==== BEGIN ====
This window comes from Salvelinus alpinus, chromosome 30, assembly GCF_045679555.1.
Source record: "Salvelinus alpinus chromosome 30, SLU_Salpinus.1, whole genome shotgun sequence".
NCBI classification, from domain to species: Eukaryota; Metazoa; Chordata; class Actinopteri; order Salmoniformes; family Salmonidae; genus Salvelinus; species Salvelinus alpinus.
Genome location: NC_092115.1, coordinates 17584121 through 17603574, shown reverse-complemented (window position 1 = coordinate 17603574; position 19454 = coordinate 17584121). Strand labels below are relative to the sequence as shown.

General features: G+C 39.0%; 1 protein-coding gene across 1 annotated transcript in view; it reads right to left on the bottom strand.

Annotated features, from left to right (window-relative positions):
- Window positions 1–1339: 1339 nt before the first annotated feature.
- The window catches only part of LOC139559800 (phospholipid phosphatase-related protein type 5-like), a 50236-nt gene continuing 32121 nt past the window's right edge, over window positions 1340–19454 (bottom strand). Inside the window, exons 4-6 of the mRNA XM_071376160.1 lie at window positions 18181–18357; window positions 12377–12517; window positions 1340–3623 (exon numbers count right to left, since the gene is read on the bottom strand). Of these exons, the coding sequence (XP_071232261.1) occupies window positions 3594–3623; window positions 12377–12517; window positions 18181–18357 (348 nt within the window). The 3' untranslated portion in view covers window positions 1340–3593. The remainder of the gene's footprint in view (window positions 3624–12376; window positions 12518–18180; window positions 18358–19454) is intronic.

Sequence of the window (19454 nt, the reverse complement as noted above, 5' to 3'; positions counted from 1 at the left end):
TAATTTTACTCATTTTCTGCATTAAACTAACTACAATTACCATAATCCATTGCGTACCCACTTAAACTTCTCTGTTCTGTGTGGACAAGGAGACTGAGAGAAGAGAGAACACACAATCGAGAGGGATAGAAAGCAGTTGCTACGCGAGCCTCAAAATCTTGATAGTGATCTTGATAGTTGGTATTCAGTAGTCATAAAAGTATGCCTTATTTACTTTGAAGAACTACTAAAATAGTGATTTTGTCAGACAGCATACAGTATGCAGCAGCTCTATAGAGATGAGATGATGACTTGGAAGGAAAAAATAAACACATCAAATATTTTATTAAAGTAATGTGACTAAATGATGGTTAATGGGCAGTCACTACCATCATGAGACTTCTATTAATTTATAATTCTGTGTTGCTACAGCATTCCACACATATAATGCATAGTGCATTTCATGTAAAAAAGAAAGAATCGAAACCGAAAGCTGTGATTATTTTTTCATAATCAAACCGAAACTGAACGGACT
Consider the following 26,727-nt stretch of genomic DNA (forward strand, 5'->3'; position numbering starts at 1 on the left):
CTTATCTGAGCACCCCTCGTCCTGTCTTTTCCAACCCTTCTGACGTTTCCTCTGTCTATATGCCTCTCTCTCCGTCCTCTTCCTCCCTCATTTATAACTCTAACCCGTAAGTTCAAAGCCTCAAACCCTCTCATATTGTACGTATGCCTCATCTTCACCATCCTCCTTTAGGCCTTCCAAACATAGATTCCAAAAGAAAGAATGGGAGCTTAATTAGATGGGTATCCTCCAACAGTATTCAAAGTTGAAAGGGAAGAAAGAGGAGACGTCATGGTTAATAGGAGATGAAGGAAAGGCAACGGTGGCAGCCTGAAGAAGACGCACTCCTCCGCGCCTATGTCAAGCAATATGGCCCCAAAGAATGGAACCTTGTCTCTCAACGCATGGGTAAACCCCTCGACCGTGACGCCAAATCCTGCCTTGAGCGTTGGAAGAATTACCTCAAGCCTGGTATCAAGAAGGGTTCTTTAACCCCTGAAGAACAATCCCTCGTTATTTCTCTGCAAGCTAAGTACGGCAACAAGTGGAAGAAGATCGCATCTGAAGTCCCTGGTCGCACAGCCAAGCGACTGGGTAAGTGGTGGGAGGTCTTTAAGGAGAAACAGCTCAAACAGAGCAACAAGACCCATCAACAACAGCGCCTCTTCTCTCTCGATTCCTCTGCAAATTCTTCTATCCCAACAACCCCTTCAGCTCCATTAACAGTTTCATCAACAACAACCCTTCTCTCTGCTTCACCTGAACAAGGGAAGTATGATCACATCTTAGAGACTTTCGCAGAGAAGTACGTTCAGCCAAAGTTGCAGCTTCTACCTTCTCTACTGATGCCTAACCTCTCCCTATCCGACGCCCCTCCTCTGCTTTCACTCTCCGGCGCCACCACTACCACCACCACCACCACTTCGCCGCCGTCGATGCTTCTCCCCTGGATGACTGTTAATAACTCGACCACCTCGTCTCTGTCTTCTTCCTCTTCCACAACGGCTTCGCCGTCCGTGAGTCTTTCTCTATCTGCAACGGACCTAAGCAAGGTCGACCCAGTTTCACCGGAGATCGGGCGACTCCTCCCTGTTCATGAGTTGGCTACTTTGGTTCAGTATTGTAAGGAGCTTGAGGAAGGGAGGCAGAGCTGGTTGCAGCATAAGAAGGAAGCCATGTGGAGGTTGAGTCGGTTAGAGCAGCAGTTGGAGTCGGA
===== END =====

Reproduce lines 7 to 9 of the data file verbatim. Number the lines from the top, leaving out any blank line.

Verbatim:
- Window positions 1–1339: 1339 nt before the first annotated feature.
- The window catches only part of LOC139559800 (phospholipid phosphatase-related protein type 5-like), a 50236-nt gene continuing 32121 nt past the window's right edge, over window positions 1340–19454 (bottom strand). Inside the window, exons 4-6 of the mRNA XM_071376160.1 lie at window positions 18181–18357; window positions 12377–12517; window positions 1340–3623 (exon numbers count right to left, since the gene is read on the bottom strand). Of these exons, the coding sequence (XP_071232261.1) occupies window positions 3594–3623; window positions 12377–12517; window positions 18181–18357 (348 nt within the window). The 3' untranslated portion in view covers window positions 1340–3593. The remainder of the gene's footprint in view (window positions 3624–12376; window positions 12518–18180; window positions 18358–19454) is intronic.

Sequence of the window (19454 nt, the reverse complement as noted above, 5' to 3'; positions counted from 1 at the left end):